Beware: Watchdog is a Hog


A neat monitoring agent that will run inside your Drupal PHP engine is New Relic.   With New Relic we can monitor the PHP application performance as well as the overall health of the Drupal site in terms of under-the-hood metrics: database performance, error rate, response time, sluggish modules/APIs (it can locate these down to the line of code causing the site to spin at a zillion CPU cycle a second.  So, it is a handy tool to have under our sleeves when hosting a Drupal site running on top of a LAMP stack; or any other software stack outside the Drupal world since we can always embed New Relic in JVMs and .Net framework.

Now back to Drupal.  Among the most utilized Drupal tables is watchdog (in Drupal 7 watchdog has been deprecated and replaced by the Database logging and Syslog modules, but the underlying table is still referenced as watchdog).  The Syslog module enables the integration of Drupal logging with the Linux server syslog facility.  The watchdog function logs errors and warnings, or if you need to, all messages. The functionality is pretty neat as the function logs the URL that triggered the error as well as the referring URL and in the blob field we can view the PHP module that raised the exception and the line number as in:

 a:6:{s:5:"%type";s:6:"Notice";s:8:"!message";s:21:"Undefined index: type";s:9:"%function";s:27:"somePhpFunction()";s:5:"%file";s:98:"/<fullPathToModule/mySite/sites/all/modules/custom/ somePhpFunction.module";s:5:"%line";i:34;s:14:"severity_level";i:5;} and we can always reference and utilize the watchdog function in our own PHP custom modules as in: <?php watchdog('The error title goes here', 'The error message goes here'); ?> As far as configuring Drupal error logging, for my own sanity (call me meticulous, paranoid, or both if you want to) I prefer to log all messages.  The problem is that a database transaction is an expensive transaction that consumes valuable CPU cycles and New Relic actually confirms that watchdog inserts are the most time consuming database transactions (hence the New Relic intro above) followed by selects to the url_alias table.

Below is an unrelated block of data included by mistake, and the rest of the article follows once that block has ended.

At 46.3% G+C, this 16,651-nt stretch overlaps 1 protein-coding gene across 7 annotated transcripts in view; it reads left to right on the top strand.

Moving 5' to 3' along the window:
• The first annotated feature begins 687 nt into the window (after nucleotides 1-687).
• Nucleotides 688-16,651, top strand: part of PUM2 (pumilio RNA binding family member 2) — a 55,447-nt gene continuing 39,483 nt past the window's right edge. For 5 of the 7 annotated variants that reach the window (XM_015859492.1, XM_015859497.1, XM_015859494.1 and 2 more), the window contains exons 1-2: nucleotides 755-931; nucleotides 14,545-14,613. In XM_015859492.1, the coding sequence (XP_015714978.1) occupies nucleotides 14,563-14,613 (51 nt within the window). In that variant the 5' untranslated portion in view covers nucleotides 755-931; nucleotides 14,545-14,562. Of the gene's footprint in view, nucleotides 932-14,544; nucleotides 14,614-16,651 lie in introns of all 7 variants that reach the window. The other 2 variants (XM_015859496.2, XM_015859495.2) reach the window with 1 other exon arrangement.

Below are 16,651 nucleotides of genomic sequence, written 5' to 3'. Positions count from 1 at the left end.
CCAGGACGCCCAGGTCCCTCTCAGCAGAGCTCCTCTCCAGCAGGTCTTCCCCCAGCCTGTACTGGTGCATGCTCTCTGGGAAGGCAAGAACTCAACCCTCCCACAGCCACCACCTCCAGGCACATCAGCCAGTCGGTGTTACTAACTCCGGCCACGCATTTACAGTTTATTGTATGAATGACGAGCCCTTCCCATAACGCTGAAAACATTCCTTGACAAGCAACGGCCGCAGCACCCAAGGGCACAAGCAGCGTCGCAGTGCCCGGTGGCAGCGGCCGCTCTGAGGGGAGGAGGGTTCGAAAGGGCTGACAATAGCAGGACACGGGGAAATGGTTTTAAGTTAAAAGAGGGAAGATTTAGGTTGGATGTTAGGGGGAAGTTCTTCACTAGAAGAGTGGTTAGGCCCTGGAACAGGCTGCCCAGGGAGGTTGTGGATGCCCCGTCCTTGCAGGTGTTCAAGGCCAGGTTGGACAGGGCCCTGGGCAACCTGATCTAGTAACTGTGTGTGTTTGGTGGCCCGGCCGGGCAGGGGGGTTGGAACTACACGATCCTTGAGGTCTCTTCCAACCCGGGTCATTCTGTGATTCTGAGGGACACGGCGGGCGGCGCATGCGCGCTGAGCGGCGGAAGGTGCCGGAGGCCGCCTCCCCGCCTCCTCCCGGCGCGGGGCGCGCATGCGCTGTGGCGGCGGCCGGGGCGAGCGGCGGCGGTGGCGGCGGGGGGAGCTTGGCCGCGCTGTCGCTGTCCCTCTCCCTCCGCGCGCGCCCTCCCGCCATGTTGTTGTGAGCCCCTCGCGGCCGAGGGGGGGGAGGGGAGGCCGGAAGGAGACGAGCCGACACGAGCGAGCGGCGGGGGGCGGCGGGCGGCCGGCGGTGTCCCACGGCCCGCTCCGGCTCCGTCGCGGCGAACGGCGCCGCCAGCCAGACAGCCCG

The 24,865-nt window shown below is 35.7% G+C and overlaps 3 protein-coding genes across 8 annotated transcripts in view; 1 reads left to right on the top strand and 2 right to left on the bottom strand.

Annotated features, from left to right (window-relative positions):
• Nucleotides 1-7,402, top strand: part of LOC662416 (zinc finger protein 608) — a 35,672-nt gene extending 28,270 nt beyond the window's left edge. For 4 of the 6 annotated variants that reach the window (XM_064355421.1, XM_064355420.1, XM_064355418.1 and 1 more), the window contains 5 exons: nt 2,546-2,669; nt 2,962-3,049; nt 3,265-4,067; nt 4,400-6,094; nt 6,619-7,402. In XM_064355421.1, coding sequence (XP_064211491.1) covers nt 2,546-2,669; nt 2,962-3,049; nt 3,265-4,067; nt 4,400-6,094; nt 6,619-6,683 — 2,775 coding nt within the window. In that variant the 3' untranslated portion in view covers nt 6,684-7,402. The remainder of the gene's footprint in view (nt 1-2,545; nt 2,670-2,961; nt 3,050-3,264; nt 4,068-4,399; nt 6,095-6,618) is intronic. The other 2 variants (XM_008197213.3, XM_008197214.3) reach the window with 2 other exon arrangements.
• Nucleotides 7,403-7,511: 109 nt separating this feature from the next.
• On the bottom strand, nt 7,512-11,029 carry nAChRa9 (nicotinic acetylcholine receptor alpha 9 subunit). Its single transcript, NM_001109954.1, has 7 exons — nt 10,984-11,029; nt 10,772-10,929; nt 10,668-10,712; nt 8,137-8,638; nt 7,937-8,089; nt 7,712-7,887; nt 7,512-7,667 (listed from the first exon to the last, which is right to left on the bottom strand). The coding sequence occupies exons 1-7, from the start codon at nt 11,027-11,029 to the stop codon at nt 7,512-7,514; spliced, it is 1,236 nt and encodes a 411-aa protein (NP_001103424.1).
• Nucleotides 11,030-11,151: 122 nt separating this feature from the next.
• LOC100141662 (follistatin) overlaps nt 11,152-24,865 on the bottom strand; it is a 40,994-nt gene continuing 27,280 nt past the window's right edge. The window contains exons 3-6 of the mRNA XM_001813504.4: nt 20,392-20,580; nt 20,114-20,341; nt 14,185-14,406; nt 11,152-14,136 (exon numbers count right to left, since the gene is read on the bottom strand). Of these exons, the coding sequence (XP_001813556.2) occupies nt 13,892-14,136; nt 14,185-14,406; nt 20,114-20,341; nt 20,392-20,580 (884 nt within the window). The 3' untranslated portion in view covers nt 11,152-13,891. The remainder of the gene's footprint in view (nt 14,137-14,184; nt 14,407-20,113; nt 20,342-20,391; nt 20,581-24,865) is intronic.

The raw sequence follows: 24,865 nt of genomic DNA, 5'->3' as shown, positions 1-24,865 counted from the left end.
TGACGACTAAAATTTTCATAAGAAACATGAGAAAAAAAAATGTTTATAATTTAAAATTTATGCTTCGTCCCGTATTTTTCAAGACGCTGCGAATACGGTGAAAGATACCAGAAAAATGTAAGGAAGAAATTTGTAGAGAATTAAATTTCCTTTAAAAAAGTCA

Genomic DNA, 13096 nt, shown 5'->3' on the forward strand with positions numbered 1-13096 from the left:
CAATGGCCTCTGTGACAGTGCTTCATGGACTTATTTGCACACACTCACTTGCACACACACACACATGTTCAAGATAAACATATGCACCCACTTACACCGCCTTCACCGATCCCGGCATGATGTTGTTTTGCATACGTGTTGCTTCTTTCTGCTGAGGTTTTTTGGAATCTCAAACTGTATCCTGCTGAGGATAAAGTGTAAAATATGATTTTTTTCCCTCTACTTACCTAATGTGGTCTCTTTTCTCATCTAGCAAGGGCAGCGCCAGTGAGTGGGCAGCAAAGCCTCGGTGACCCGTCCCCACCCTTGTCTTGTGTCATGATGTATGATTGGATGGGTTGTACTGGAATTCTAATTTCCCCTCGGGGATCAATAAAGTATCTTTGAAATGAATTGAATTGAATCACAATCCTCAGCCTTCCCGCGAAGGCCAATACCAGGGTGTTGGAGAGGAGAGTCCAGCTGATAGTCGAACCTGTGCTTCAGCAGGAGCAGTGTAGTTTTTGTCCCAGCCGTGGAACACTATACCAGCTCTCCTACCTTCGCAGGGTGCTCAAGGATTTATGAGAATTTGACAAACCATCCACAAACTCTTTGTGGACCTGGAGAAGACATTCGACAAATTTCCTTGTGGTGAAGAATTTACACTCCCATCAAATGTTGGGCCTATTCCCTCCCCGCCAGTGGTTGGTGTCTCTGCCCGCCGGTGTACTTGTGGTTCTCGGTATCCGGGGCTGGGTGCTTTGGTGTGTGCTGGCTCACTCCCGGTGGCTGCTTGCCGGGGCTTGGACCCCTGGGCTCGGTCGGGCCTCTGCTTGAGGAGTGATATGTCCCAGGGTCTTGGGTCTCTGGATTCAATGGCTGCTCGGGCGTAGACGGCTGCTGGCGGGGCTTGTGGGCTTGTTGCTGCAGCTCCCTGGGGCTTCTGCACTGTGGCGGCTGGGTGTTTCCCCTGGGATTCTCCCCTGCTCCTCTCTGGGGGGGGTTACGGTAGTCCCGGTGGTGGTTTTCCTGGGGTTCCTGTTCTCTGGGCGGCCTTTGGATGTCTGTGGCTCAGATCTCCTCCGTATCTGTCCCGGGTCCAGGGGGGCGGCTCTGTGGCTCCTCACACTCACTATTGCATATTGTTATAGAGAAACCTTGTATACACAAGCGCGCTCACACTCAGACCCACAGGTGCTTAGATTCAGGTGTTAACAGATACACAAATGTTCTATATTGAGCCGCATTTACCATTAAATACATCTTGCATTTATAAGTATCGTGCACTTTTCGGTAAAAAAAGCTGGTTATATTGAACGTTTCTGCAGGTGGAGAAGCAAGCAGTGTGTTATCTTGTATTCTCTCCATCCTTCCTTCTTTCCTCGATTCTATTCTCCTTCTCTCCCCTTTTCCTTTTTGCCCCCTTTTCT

Moreover, that New Relic bar chart captured these metrics while I had “Logging and Errors” flagged to track “Errors and Warnings” only.  Raising the logging threshold to include “All messages” raised the New Relic percentage bar and generated an astronomical row count in-between the cron maintenance tasks that trimmed the watchdog table down to the max row count defined in “Database log messages to keep”; which defaults to 1000 rows.  Remember, that row count isn’t the maximum number of rows that watchdog will grow to, but rather the row count it will be set to after triggering the cron job every X hours.  So technically speaking, the watchdog row count can grow to be in the thousands between cron cycles and is acceptable because it isn’t good design to check the watchdog table’s row count before each insert transaction.  As it is, watchdog inserts are consuming extensive CPU cycles, let alone a select to check the row count before each insert or every so many X inserts; so just let it grow and do the inserts and trim it every X hours; that works better. So for a development environment, the common practice among seasoned Drupal developers is to use all the logging facilities. In the development environment, you will need to first raise the drupal "error threshold" setting while enabling both database and syslog logging.   To set the error threshold, browse to the drupal Logging and Errors configuration , and set the Error messages to display option to “all messages”.  With a production environment, completely shutdown watchdog (the database logging module) and instead just keep the Syslog module enabled.  That seems to be the perfect world scenario: logging all messages to appease my sanity while not consuming expensive CPU cycles for database inserts. Thanks. Hani

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